Despite repeated requests, GECOM has not responded to queries over the process for joining the votes of three of the smaller parties, according to ANUG’s presidential candidate Ralph Ramkarran.
A New and United Guyana (ANUG), the Liberal and Justice Party and The New Movement reached a novel agreement where they will contest today’s general elections independently but for the purpose of the allocation of seats their votes will be added up.
It is a process that has never before been used at elections before and there is no precedent on the mechanics of it.
Writing in his Sunday Stabroek column yesterday, Ramkarran lamented that the interests of smaller parties are not being addressed by the Guyana Elections Commission (GECOM). Only the nominees of the governing APNU+AFC and the opposition PPP are represented on GECOM.
Ramkarran argued that for Guyana’s elections to be free and fair, not only the large parties but the small ones must have important issues affecting them addressed. He noted that the three parties have joined their lists under section 22 of the Representation of the People Act which provides for a “joinder of lists.” The reading of section 22 suggests that votes are counted and declared separately but are then combined and seats are awarded to the “combination of lists” (the words of section 22), rather than to the individual parties.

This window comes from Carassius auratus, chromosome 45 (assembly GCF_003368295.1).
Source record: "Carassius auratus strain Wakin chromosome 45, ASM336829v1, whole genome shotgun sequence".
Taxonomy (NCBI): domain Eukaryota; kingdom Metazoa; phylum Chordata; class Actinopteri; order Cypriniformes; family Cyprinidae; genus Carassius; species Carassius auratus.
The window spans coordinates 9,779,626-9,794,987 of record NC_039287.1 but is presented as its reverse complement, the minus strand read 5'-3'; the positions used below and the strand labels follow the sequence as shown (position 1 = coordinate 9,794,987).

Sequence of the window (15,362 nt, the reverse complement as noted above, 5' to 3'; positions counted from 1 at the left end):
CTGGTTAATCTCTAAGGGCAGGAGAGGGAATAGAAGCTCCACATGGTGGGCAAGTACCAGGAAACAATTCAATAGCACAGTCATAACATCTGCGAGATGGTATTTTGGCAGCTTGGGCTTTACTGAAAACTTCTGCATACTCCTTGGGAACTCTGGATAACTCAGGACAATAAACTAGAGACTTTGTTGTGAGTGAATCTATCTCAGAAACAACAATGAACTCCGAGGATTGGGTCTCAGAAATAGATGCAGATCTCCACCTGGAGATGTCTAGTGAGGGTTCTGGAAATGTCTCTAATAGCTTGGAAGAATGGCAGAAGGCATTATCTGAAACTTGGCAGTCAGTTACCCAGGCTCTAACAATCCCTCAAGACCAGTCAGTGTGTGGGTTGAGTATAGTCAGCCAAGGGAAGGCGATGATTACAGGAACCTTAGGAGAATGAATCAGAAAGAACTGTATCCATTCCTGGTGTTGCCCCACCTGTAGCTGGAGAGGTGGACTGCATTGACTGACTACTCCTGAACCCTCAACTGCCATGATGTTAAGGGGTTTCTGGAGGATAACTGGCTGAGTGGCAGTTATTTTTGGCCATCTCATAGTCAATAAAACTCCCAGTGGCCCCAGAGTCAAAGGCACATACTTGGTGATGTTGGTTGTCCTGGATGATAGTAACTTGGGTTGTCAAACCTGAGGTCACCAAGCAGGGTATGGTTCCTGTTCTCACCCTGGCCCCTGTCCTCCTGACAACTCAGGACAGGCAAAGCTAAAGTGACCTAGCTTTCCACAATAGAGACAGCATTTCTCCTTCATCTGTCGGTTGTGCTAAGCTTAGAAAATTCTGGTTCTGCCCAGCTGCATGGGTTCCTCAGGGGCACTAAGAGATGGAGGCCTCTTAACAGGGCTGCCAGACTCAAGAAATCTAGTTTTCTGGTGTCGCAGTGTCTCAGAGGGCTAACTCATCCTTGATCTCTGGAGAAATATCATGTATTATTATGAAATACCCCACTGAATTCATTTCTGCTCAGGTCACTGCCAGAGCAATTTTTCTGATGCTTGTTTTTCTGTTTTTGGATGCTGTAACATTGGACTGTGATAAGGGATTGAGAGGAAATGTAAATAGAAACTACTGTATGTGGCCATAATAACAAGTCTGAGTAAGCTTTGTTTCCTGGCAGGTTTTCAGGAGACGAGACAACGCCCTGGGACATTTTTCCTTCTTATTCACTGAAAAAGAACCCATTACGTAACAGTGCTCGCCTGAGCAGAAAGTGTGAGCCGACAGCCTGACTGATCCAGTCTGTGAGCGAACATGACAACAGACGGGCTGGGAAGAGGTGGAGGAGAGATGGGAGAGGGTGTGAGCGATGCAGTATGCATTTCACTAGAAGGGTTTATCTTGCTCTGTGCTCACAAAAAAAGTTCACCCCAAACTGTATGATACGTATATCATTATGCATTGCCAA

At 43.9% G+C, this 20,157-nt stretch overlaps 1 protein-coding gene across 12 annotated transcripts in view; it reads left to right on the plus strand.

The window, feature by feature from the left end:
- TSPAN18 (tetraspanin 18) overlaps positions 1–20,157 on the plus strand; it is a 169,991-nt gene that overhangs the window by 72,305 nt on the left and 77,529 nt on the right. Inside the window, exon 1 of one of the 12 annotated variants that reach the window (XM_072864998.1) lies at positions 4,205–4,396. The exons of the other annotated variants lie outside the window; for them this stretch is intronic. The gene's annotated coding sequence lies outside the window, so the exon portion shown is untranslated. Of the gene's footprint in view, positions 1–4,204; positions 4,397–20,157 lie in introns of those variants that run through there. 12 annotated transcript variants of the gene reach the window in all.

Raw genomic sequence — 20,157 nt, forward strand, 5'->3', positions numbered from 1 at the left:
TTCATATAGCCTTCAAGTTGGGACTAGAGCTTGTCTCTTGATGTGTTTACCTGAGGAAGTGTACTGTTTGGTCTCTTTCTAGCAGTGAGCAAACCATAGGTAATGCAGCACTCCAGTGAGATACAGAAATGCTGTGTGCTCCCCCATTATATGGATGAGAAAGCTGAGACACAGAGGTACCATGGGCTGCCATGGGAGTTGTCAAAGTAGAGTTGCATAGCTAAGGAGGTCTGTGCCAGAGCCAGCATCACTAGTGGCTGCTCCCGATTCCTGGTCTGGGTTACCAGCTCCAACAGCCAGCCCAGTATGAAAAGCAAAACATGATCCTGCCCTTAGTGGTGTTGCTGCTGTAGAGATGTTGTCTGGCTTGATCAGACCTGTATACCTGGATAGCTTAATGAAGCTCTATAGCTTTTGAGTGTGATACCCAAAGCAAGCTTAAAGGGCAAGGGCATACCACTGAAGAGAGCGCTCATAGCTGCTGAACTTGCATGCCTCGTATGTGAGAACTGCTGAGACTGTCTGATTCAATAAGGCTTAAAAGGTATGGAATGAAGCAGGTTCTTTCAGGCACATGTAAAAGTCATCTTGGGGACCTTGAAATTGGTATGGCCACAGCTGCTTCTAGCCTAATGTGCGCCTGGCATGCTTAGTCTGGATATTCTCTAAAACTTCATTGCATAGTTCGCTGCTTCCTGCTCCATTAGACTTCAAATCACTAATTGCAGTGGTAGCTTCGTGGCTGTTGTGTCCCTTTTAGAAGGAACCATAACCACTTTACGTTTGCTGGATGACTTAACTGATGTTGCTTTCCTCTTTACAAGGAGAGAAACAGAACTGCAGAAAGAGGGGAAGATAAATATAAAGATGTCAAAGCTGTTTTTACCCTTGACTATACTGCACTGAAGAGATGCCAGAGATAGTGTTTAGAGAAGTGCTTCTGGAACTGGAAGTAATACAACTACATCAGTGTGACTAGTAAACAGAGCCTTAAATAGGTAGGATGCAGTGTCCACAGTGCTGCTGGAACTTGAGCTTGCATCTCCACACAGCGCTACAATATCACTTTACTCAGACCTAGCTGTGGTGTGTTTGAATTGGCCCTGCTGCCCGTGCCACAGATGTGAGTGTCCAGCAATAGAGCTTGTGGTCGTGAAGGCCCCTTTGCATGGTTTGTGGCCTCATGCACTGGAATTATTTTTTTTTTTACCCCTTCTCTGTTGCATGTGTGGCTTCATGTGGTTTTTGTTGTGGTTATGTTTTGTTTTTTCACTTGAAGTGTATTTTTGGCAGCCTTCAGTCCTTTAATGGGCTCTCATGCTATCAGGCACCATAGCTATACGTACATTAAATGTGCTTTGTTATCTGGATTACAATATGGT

Ramkarran, a former two-term Speaker of the National Assembly, noted that there is no law that sets out the procedures such as who would add and announce the total votes allocated to the combination and if the Elections Commission that would allocate seats to the combination of parties.
“Since there is no law the Elections Commission has to come to an agreement with the parties on the procedures. It has no power to impose. Despite repeated requests, the Elections Commission has not responded up to this late stage”, Ramkarran lamented.
He said that the ‘new,’ and even long existing ‘small,’ parties like the United Republican Party have a long list of unaddressed complaints and every reason to feel neglected and ignored.
“They see that the large parties have to merely huff and puff and GECOM falls head over heels to give them attention. Can the ‘new’ and old ‘small’ parties feel satisfied that the elections would be wholly free and fair under these circumstances?” Ramkarran asked.